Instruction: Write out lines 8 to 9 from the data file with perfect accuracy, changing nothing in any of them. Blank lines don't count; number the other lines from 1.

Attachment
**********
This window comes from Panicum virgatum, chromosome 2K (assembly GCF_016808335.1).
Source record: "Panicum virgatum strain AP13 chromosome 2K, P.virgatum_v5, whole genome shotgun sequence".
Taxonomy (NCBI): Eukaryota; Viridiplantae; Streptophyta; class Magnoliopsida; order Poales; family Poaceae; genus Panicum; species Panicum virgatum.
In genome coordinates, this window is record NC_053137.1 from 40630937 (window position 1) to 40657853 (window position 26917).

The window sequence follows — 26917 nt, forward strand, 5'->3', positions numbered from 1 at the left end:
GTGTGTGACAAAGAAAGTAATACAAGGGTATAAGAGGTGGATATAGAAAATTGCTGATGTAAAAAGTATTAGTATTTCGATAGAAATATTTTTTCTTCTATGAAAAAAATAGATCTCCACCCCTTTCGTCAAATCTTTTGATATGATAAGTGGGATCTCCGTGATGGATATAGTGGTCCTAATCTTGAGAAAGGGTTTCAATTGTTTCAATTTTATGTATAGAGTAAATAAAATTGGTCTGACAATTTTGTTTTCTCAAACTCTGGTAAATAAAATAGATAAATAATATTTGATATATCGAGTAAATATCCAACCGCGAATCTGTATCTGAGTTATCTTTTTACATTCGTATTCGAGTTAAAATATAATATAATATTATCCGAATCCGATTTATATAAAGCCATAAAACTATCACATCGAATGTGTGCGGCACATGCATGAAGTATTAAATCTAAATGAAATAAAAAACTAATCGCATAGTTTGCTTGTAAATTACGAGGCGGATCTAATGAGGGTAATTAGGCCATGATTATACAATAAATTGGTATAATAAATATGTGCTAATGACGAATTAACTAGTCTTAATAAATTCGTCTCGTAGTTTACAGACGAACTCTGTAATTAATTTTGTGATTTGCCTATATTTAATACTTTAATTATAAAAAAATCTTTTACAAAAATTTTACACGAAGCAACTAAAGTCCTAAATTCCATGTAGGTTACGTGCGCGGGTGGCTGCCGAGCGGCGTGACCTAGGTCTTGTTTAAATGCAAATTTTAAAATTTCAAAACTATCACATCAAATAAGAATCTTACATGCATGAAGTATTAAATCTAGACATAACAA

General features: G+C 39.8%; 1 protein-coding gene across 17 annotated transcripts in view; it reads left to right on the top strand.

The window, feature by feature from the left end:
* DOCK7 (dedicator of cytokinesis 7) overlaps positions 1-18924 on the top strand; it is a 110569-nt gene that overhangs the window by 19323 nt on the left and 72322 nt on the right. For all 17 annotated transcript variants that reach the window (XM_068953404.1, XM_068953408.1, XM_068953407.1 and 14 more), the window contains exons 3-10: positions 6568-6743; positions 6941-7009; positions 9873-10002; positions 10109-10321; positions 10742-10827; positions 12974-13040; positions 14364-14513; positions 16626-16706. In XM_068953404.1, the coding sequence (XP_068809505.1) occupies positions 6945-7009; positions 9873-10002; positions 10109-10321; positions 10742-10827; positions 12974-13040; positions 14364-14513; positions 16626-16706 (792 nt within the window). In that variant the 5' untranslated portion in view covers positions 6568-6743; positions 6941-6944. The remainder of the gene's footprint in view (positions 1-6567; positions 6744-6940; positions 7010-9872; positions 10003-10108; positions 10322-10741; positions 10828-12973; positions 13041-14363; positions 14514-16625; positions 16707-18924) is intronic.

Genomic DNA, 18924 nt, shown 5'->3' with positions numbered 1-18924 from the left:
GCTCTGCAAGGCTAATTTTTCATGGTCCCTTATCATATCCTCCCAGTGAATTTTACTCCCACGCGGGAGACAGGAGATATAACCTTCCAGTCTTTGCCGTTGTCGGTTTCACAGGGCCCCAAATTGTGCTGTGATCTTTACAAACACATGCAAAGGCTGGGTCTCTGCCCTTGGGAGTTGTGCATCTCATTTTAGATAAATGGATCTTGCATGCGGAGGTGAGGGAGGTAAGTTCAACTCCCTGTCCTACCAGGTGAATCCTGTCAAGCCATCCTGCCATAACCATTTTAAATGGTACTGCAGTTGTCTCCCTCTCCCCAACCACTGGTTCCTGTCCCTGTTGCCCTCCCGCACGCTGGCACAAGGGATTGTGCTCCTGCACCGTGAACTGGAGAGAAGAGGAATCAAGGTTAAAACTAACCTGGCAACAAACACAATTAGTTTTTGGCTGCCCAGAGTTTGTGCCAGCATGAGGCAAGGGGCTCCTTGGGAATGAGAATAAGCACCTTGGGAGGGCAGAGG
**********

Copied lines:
The window, feature by feature from the left end:
* DOCK7 (dedicator of cytokinesis 7) overlaps positions 1-18924 on the top strand; it is a 110569-nt gene that overhangs the window by 19323 nt on the left and 72322 nt on the right. For all 17 annotated transcript variants that reach the window (XM_068953404.1, XM_068953408.1, XM_068953407.1 and 14 more), the window contains exons 3-10: positions 6568-6743; positions 6941-7009; positions 9873-10002; positions 10109-10321; positions 10742-10827; positions 12974-13040; positions 14364-14513; positions 16626-16706. In XM_068953404.1, the coding sequence (XP_068809505.1) occupies positions 6945-7009; positions 9873-10002; positions 10109-10321; positions 10742-10827; positions 12974-13040; positions 14364-14513; positions 16626-16706 (792 nt within the window). In that variant the 5' untranslated portion in view covers positions 6568-6743; positions 6941-6944. The remainder of the gene's footprint in view (positions 1-6567; positions 6744-6940; positions 7010-9872; positions 10003-10108; positions 10322-10741; positions 10828-12973; positions 13041-14363; positions 14514-16625; positions 16707-18924) is intronic.